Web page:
Olive Oil Prices Seen Extending Gains After Spanish Crop Damaged

Olive oil prices are forecast to extend gains after drought caused a harvest failure in Spain, the biggest exporter, industry researcher Oil World said.

World output of the oil used in cooking and salad dressings may fall 18 percent to 2.96 million metric tons in the year through September 2013 from 3.6 million tons a year earlier, the Hamburg-based researcher wrote in an e-mailed report today.

Spain had its second-hottest August since 1961, continuing a pattern of hot and dry weather that left April the only month this year that was wetter than usual, according to the country’s Agriculture Ministry. Olive oil prices there jumped 40 percent in the past 10 weeks, Oil World said.

Severe drought is taking its toll on olive trees as well as other agricultural crops,” Oil World wrote. “Trees had already been stressed by the unusually high production of the three seasons to 2011-12, but the sharp decline in next season’s yields has been enforced by the dryness and heat this year.”

Spanish olive-oil production may slide 37 percent in the year through September 2013 to 1.08 million metric tons from 1.73 million tons in 2011-12, the steepest annual decline ever, according to the researcher.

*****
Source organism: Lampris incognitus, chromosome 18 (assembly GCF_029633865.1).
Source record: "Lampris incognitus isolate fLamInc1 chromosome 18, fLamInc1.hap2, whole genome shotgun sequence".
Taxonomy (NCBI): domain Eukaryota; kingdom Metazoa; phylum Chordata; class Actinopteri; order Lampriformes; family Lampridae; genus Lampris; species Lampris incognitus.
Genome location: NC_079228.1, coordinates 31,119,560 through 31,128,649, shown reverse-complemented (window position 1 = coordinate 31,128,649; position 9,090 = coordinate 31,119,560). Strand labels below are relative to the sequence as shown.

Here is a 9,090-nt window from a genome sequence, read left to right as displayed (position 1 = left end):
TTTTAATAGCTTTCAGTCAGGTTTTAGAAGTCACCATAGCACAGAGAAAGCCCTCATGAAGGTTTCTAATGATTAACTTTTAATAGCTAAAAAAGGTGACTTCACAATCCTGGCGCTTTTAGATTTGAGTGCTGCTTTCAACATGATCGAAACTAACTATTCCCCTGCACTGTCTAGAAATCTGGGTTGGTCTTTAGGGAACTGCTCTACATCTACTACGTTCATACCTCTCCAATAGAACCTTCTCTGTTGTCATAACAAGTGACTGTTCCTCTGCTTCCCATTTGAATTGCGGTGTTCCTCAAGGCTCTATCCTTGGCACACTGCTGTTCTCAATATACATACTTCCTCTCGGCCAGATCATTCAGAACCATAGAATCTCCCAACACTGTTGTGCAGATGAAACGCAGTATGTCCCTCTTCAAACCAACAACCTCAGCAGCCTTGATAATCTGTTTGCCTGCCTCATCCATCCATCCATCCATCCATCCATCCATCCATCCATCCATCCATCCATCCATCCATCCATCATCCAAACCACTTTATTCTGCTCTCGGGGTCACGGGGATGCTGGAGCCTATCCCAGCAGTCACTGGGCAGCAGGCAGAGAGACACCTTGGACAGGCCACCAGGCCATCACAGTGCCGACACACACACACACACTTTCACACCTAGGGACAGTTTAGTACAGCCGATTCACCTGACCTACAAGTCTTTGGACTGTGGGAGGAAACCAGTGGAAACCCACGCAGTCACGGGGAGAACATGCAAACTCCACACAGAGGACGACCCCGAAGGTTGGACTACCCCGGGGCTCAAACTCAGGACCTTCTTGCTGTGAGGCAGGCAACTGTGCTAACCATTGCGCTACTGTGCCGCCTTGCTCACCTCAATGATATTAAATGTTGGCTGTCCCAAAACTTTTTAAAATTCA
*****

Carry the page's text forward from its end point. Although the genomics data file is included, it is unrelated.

Spanish Prices

Domestic prices in Spain for extra-virgin olive oil rose 40 percent from June to about 2,400 euros ($3,073) a ton last week, and could surpass the previous March 2008 high of 2,633 euros to climb to at least 2,800 to 3,000 euros a ton, Oil World said.

“We consider it likely that olive oil prices have further upward potential,” Oil World wrote. “The prospective decline in Spanish production by approximately 650,000 tons can only be partly offset by slightly higher crops in Italy and Greece.”

Italy’s olive-oil production, the world’s second-largest, is seen climbing to 540,000 tons from 518,000 tons, while output in Greece may advance to 355,000 tons from 335,000 tons.

World consumption of olive oil is forecast to stagnate in 2012-13 after climbing for six consecutive years to 3.33 million tons in the past season from 2.9 million tons in 2005-06, according to Oil World.

“It can be expected that consumption of olive oil will be affected by the prospective high prices and the widening of the price premiums relative to sunflower oil and other vegetable oils,” the researcher wrote.

World ending stocks of olive oil are forecast to drop to 747,000 tons, the lowest in three years, from an estimated 1.09 million tons at the end of September this year, Oil World said.

To contact the reporter on this story: Rudy Ruitenberg in Paris at rruitenberg@bloomberg.net.

To contact the editor responsible for this story: Claudia Carpenter at ccarpenter2@bloomberg.net

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